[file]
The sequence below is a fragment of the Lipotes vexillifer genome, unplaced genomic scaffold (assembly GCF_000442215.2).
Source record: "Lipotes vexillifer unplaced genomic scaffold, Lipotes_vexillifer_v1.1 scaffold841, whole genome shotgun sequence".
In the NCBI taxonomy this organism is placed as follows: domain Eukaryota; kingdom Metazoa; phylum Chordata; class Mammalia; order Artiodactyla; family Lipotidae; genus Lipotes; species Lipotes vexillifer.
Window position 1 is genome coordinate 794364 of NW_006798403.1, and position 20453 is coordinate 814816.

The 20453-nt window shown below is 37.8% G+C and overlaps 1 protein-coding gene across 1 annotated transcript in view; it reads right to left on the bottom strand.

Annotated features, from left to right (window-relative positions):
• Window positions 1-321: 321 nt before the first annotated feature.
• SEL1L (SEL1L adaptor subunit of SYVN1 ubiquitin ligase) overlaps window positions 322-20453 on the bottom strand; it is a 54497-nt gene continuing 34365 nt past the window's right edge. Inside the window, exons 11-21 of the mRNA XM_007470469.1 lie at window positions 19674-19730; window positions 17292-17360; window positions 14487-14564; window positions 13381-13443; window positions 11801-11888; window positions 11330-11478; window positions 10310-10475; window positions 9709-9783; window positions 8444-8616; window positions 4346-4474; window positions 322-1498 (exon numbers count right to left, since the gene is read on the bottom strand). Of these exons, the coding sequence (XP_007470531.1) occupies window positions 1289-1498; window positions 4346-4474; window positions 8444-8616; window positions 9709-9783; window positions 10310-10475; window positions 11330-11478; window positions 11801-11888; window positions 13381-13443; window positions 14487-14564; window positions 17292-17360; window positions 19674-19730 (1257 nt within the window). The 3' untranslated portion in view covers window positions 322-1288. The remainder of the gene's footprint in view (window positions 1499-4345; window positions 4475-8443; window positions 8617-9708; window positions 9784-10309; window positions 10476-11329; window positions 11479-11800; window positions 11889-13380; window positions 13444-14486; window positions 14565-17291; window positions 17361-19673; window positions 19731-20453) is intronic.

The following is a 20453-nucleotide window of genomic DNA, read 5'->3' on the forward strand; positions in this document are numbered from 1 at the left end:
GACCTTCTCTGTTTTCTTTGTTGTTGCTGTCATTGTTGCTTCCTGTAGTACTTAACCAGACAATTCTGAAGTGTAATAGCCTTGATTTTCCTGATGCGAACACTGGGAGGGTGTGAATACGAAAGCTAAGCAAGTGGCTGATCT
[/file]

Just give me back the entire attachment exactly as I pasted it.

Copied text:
The sequence below is a fragment of the Lipotes vexillifer genome, unplaced genomic scaffold (assembly GCF_000442215.2).
Source record: "Lipotes vexillifer unplaced genomic scaffold, Lipotes_vexillifer_v1.1 scaffold841, whole genome shotgun sequence".
In the NCBI taxonomy this organism is placed as follows: domain Eukaryota; kingdom Metazoa; phylum Chordata; class Mammalia; order Artiodactyla; family Lipotidae; genus Lipotes; species Lipotes vexillifer.
Window position 1 is genome coordinate 794364 of NW_006798403.1, and position 20453 is coordinate 814816.

The 20453-nt window shown below is 37.8% G+C and overlaps 1 protein-coding gene across 1 annotated transcript in view; it reads right to left on the bottom strand.

Annotated features, from left to right (window-relative positions):
• Window positions 1-321: 321 nt before the first annotated feature.
• SEL1L (SEL1L adaptor subunit of SYVN1 ubiquitin ligase) overlaps window positions 322-20453 on the bottom strand; it is a 54497-nt gene continuing 34365 nt past the window's right edge. Inside the window, exons 11-21 of the mRNA XM_007470469.1 lie at window positions 19674-19730; window positions 17292-17360; window positions 14487-14564; window positions 13381-13443; window positions 11801-11888; window positions 11330-11478; window positions 10310-10475; window positions 9709-9783; window positions 8444-8616; window positions 4346-4474; window positions 322-1498 (exon numbers count right to left, since the gene is read on the bottom strand). Of these exons, the coding sequence (XP_007470531.1) occupies window positions 1289-1498; window positions 4346-4474; window positions 8444-8616; window positions 9709-9783; window positions 10310-10475; window positions 11330-11478; window positions 11801-11888; window positions 13381-13443; window positions 14487-14564; window positions 17292-17360; window positions 19674-19730 (1257 nt within the window). The 3' untranslated portion in view covers window positions 322-1288. The remainder of the gene's footprint in view (window positions 1499-4345; window positions 4475-8443; window positions 8617-9708; window positions 9784-10309; window positions 10476-11329; window positions 11479-11800; window positions 11889-13380; window positions 13444-14486; window positions 14565-17291; window positions 17361-19673; window positions 19731-20453) is intronic.

The following is a 20453-nucleotide window of genomic DNA, read 5'->3' on the forward strand; positions in this document are numbered from 1 at the left end:
GACCTTCTCTGTTTTCTTTGTTGTTGCTGTCATTGTTGCTTCCTGTAGTACTTAACCAGACAATTCTGAAGTGTAATAGCCTTGATTTTCCTGATGCGAACACTGGGAGGGTGTGAATACGAAAGCTAAGCAAGTGGCTGATCT